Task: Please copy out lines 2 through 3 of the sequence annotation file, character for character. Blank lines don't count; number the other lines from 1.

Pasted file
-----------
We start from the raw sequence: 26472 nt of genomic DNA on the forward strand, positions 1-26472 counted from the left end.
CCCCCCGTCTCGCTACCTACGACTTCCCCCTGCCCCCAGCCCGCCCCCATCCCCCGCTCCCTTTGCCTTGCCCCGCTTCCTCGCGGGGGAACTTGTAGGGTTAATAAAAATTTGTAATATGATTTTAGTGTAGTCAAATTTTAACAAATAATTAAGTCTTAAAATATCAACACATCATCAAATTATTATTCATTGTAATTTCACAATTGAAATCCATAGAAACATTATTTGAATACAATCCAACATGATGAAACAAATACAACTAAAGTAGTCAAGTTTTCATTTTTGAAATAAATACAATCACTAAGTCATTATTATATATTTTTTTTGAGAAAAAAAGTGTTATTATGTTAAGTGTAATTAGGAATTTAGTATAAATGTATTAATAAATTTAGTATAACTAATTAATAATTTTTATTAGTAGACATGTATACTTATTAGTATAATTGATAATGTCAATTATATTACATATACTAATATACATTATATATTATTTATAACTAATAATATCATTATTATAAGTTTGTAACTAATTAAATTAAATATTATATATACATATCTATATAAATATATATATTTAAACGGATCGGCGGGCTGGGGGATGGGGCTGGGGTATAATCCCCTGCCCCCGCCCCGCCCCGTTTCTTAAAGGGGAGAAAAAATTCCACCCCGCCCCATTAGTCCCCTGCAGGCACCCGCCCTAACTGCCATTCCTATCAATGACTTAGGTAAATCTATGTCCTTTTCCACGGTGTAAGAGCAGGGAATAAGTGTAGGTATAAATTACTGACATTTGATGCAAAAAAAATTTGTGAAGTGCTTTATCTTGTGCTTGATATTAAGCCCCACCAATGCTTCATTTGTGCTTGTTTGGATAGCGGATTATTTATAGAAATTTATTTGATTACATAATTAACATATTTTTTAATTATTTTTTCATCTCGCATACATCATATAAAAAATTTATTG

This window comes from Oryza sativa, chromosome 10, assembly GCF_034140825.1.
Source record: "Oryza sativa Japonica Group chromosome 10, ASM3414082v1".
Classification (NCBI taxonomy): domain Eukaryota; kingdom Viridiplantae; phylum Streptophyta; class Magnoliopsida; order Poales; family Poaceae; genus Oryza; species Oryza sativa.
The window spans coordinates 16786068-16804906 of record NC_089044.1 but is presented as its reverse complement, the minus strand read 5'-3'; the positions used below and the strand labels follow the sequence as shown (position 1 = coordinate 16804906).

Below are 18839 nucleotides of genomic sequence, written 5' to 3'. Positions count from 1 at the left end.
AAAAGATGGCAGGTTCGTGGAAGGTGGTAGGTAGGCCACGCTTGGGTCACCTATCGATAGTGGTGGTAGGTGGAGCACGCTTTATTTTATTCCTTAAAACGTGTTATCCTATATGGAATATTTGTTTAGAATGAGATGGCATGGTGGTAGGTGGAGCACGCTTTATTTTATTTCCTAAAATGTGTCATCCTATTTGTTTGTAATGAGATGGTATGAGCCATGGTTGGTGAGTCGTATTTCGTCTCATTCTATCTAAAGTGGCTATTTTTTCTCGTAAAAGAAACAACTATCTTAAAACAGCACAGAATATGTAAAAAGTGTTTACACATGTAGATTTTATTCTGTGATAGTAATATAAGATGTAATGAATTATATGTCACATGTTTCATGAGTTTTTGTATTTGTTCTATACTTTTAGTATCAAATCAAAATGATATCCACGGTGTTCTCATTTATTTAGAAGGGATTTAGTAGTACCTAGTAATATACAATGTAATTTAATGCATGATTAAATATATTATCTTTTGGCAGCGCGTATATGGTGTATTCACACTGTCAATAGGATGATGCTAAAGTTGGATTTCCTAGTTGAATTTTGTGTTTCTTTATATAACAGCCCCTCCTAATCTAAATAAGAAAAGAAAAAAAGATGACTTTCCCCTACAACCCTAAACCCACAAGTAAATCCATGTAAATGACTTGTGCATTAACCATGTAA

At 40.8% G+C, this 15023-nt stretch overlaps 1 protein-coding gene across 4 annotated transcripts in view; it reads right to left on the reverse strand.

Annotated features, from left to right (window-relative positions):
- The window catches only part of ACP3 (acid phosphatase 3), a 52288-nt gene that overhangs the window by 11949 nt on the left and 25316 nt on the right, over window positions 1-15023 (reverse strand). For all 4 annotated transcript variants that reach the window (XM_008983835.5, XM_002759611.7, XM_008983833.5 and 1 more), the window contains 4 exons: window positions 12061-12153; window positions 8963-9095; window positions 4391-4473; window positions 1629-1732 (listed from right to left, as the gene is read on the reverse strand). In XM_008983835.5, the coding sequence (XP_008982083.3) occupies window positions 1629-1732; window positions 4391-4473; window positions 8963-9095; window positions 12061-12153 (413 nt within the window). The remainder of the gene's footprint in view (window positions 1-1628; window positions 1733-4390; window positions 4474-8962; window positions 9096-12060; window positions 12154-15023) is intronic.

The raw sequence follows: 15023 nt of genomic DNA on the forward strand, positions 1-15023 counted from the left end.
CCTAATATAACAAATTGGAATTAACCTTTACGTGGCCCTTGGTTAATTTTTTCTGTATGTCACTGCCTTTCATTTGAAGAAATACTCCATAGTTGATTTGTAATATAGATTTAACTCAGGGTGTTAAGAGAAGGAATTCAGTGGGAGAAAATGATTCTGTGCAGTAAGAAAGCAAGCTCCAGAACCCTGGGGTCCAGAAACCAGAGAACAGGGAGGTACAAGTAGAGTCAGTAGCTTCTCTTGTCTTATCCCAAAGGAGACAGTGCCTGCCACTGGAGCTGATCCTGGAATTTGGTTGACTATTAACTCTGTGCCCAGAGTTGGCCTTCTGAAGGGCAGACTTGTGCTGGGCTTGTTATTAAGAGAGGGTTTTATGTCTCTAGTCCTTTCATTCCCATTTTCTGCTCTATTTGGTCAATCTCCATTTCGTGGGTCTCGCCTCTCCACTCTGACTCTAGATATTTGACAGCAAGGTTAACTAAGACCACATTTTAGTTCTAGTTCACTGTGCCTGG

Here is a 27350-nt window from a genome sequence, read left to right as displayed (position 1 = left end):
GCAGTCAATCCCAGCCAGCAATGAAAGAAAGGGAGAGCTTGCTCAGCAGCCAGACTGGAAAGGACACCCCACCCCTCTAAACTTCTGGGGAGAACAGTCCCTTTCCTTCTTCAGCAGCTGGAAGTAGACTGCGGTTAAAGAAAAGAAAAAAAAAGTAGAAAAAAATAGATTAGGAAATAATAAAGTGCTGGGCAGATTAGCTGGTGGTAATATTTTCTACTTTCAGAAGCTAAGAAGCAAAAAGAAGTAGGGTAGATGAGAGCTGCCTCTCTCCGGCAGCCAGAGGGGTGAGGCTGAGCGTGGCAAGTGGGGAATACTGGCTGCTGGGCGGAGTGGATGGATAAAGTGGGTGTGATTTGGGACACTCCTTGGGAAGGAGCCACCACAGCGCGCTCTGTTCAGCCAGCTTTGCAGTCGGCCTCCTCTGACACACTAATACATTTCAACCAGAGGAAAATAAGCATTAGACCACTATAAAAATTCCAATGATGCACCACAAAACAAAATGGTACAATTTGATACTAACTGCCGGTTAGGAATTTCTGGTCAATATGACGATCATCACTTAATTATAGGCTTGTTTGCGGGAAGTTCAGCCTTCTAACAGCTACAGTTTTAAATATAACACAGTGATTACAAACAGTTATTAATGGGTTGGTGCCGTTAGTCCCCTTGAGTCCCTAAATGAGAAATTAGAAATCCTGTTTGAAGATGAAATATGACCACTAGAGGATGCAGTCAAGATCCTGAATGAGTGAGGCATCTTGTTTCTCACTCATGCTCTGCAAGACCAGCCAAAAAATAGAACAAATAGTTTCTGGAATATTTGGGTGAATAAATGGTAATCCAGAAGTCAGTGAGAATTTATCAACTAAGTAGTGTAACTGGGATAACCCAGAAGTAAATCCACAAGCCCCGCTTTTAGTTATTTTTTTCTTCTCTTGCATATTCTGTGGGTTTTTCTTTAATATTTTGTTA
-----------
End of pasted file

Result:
CCCCCCGTCTCGCTACCTACGACTTCCCCCTGCCCCCAGCCCGCCCCCATCCCCCGCTCCCTTTGCCTTGCCCCGCTTCCTCGCGGGGGAACTTGTAGGGTTAATAAAAATTTGTAATATGATTTTAGTGTAGTCAAATTTTAACAAATAATTAAGTCTTAAAATATCAACACATCATCAAATTATTATTCATTGTAATTTCACAATTGAAATCCATAGAAACATTATTTGAATACAATCCAACATGATGAAACAAATACAACTAAAGTAGTCAAGTTTTCATTTTTGAAATAAATACAATCACTAAGTCATTATTATATATTTTTTTTGAGAAAAAAAGTGTTATTATGTTAAGTGTAATTAGGAATTTAGTATAAATGTATTAATAAATTTAGTATAACTAATTAATAATTTTTATTAGTAGACATGTATACTTATTAGTATAATTGATAATGTCAATTATATTACATATACTAATATACATTATATATTATTTATAACTAATAATATCATTATTATAAGTTTGTAACTAATTAAATTAAATATTATATATACATATCTATATAAATATATATATTTAAACGGATCGGCGGGCTGGGGGATGGGGCTGGGGTATAATCCCCTGCCCCCGCCCCGCCCCGTTTCTTAAAGGGGAGAAAAAATTCCACCCCGCCCCATTAGTCCCCTGCAGGCACCCGCCCTAACTGCCATTCCTATCAATGACTTAGGTAAATCTATGTCCTTTTCCACGGTGTAAGAGCAGGGAATAAGTGTAGGTATAAATTACTGACATTTGATGCAAAAAAAATTTGTGAAGTGCTTTATCTTGTGCTTGATATTAAGCCCCACCAATGCTTCATTTGTGCTTGTTTGGATAGCGGATTATTTATAGAAATTTATTTGATTACATAATTAACATATTTTTTAATTATTTTTTCATCTCGCATACATCATATAAAAAATTTATTG

This window comes from Oryza sativa, chromosome 10, assembly GCF_034140825.1.